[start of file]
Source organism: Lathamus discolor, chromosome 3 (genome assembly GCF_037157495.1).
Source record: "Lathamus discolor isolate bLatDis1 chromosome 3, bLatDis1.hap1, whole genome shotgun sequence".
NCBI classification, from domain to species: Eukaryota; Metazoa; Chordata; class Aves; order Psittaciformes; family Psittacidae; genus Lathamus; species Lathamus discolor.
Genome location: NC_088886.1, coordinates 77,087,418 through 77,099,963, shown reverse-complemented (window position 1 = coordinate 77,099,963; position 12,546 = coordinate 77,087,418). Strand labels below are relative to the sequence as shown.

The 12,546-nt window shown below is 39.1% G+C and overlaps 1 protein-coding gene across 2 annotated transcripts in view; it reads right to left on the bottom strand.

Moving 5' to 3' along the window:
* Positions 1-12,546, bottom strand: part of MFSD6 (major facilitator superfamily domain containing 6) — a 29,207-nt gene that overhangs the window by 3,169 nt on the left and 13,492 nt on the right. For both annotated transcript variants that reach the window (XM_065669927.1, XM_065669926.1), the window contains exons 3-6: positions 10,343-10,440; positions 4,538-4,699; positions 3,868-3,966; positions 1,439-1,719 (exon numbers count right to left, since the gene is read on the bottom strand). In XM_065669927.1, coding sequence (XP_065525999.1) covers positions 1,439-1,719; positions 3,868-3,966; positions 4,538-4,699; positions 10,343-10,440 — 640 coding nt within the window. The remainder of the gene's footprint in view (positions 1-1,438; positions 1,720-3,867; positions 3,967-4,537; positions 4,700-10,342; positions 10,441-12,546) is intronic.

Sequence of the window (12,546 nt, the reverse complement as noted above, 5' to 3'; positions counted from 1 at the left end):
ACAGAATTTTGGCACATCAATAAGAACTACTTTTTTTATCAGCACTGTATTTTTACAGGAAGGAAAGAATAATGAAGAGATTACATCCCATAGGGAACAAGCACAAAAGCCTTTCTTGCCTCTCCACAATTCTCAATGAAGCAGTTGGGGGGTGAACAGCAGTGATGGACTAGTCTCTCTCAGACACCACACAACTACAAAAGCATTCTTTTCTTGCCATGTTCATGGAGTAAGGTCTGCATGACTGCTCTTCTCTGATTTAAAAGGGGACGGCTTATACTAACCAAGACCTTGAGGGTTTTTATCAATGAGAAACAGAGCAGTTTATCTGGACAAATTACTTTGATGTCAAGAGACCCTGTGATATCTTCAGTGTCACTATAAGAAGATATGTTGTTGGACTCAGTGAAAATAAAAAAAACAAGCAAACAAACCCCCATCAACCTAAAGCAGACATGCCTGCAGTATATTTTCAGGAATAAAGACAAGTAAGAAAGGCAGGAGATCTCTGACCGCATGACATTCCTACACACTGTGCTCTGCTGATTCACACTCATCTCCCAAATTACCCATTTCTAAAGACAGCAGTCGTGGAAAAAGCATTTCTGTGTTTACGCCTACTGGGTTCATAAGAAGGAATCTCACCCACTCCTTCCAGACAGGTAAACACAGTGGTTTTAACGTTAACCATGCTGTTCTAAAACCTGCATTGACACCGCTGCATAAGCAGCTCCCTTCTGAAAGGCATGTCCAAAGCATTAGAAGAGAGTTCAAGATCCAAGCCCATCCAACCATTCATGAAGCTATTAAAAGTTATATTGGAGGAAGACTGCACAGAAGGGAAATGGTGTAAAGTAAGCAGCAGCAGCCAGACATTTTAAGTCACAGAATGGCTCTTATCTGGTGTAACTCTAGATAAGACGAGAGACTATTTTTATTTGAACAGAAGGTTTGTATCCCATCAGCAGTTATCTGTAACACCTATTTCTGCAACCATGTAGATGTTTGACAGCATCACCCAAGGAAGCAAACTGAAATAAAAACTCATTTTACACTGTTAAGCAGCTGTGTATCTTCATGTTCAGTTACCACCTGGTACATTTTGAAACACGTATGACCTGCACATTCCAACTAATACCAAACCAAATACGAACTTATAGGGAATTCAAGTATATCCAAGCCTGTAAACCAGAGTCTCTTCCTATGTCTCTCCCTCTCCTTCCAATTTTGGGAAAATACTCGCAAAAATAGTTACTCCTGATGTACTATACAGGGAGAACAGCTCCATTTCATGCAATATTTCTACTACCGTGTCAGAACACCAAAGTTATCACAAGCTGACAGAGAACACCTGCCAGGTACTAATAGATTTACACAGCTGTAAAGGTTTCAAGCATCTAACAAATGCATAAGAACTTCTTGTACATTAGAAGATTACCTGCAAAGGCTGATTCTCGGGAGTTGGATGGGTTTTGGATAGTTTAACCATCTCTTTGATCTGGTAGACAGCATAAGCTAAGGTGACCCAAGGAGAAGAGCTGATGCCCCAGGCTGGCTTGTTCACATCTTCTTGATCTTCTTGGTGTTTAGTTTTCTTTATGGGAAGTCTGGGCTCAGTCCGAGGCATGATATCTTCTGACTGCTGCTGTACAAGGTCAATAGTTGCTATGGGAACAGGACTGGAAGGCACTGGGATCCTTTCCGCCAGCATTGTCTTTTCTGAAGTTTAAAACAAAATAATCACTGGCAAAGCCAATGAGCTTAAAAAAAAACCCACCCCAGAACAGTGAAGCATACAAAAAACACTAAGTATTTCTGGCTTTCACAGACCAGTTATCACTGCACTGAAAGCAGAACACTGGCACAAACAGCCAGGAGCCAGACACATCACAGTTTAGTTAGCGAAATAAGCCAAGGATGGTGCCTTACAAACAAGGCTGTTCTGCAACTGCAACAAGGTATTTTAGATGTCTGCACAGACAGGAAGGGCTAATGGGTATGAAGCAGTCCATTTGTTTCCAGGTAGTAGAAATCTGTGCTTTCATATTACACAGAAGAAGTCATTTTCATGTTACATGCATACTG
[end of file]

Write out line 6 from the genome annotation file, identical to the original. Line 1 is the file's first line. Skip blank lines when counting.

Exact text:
Moving 5' to 3' along the window: